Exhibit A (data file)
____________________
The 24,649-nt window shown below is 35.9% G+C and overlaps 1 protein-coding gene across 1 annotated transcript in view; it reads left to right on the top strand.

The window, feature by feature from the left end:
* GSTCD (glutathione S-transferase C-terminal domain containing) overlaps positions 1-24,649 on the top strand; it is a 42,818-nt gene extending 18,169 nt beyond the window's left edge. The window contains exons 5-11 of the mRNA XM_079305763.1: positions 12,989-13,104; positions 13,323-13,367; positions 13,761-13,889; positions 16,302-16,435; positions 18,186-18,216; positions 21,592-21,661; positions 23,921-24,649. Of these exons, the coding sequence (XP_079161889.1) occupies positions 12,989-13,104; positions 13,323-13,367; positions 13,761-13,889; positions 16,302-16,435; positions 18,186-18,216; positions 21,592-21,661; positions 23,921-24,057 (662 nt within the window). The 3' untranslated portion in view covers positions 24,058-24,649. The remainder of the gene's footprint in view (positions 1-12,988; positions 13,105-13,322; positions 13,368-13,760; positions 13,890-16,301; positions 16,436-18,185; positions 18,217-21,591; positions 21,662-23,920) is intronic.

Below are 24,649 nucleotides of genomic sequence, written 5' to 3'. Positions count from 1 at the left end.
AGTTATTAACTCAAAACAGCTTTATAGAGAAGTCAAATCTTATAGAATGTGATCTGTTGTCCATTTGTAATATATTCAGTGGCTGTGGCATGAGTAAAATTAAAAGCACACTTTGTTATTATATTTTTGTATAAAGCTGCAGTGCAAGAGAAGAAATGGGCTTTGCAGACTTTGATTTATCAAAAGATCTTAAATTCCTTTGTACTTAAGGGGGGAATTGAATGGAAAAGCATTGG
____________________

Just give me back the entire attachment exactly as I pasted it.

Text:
The 24,649-nt window shown below is 35.9% G+C and overlaps 1 protein-coding gene across 1 annotated transcript in view; it reads left to right on the top strand.

The window, feature by feature from the left end:
* GSTCD (glutathione S-transferase C-terminal domain containing) overlaps positions 1-24,649 on the top strand; it is a 42,818-nt gene extending 18,169 nt beyond the window's left edge. The window contains exons 5-11 of the mRNA XM_079305763.1: positions 12,989-13,104; positions 13,323-13,367; positions 13,761-13,889; positions 16,302-16,435; positions 18,186-18,216; positions 21,592-21,661; positions 23,921-24,649. Of these exons, the coding sequence (XP_079161889.1) occupies positions 12,989-13,104; positions 13,323-13,367; positions 13,761-13,889; positions 16,302-16,435; positions 18,186-18,216; positions 21,592-21,661; positions 23,921-24,057 (662 nt within the window). The 3' untranslated portion in view covers positions 24,058-24,649. The remainder of the gene's footprint in view (positions 1-12,988; positions 13,105-13,322; positions 13,368-13,760; positions 13,890-16,301; positions 16,436-18,185; positions 18,217-21,591; positions 21,662-23,920) is intronic.

Below are 24,649 nucleotides of genomic sequence, written 5' to 3'. Positions count from 1 at the left end.
AGTTATTAACTCAAAACAGCTTTATAGAGAAGTCAAATCTTATAGAATGTGATCTGTTGTCCATTTGTAATATATTCAGTGGCTGTGGCATGAGTAAAATTAAAAGCACACTTTGTTATTATATTTTTGTATAAAGCTGCAGTGCAAGAGAAGAAATGGGCTTTGCAGACTTTGATTTATCAAAAGATCTTAAATTCCTTTGTACTTAAGGGGGGAATTGAATGGAAAAGCATTGG